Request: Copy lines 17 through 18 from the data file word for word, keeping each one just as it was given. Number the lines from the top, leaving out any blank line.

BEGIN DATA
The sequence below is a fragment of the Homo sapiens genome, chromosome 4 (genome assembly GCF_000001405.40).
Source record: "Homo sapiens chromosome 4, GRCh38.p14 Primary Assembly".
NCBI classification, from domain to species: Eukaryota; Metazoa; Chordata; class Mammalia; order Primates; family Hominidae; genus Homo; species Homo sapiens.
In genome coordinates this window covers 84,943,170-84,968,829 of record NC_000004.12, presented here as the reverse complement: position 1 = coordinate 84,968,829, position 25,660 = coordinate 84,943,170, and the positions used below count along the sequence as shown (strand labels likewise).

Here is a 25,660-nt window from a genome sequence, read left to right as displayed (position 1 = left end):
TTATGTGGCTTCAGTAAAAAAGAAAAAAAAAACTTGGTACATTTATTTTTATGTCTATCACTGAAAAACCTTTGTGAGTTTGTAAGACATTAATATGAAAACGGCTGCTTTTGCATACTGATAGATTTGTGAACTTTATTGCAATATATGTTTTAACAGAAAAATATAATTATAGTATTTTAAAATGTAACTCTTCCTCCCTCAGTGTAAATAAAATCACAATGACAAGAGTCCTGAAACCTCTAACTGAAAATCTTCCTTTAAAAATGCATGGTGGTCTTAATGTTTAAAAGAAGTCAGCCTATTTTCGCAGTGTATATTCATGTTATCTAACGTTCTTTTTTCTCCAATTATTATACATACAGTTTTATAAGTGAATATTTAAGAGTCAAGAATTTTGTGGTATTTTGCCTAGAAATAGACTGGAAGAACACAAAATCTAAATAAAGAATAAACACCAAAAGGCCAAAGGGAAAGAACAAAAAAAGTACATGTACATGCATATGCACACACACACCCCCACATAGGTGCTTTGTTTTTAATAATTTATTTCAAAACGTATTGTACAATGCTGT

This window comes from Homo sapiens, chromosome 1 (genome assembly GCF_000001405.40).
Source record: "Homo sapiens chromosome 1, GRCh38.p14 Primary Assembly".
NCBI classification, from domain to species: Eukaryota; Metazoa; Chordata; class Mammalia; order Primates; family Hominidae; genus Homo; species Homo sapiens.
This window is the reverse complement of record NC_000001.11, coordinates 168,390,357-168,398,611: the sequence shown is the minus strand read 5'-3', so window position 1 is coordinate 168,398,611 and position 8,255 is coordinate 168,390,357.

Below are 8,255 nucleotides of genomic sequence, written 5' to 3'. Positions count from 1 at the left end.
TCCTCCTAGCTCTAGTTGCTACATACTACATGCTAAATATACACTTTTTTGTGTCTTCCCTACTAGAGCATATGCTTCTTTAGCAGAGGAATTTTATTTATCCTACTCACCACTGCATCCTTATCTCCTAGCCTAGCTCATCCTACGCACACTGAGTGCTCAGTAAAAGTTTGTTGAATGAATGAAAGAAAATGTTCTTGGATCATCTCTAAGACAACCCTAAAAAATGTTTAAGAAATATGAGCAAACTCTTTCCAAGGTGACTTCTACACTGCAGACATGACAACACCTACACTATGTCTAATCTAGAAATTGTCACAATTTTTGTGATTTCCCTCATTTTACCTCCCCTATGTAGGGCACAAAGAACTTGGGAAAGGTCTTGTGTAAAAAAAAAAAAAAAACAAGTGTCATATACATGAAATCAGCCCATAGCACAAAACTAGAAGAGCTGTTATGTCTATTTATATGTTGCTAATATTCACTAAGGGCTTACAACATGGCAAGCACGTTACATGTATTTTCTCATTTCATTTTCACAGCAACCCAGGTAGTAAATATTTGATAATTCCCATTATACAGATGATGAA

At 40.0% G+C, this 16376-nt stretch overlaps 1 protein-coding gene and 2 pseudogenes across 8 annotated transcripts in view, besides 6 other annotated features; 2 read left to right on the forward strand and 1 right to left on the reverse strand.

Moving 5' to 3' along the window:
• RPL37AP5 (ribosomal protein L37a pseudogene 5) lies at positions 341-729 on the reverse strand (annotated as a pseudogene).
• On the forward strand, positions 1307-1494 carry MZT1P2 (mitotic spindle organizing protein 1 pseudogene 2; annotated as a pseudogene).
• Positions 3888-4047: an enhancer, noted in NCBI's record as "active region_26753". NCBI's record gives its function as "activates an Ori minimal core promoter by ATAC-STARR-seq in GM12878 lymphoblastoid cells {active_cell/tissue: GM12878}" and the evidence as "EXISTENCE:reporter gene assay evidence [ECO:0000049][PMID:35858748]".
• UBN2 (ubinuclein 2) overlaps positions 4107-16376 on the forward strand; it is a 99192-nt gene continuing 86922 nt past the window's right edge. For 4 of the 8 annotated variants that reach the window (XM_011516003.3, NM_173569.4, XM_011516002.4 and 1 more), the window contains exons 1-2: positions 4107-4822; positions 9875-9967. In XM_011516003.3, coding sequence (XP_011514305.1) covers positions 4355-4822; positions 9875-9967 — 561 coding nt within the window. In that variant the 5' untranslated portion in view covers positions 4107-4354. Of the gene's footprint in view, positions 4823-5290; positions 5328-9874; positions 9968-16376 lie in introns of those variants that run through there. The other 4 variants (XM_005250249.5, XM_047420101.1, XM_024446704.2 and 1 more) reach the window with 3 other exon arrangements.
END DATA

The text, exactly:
• Positions 3888-4047: an enhancer, noted in NCBI's record as "active region_26753". NCBI's record gives its function as "activates an Ori minimal core promoter by ATAC-STARR-seq in GM12878 lymphoblastoid cells {active_cell/tissue: GM12878}" and the evidence as "EXISTENCE:reporter gene assay evidence [ECO:0000049][PMID:35858748]".
• UBN2 (ubinuclein 2) overlaps positions 4107-16376 on the forward strand; it is a 99192-nt gene continuing 86922 nt past the window's right edge. For 4 of the 8 annotated variants that reach the window (XM_011516003.3, NM_173569.4, XM_011516002.4 and 1 more), the window contains exons 1-2: positions 4107-4822; positions 9875-9967. In XM_011516003.3, coding sequence (XP_011514305.1) covers positions 4355-4822; positions 9875-9967 — 561 coding nt within the window. In that variant the 5' untranslated portion in view covers positions 4107-4354. Of the gene's footprint in view, positions 4823-5290; positions 5328-9874; positions 9968-16376 lie in introns of those variants that run through there. The other 4 variants (XM_005250249.5, XM_047420101.1, XM_024446704.2 and 1 more) reach the window with 3 other exon arrangements.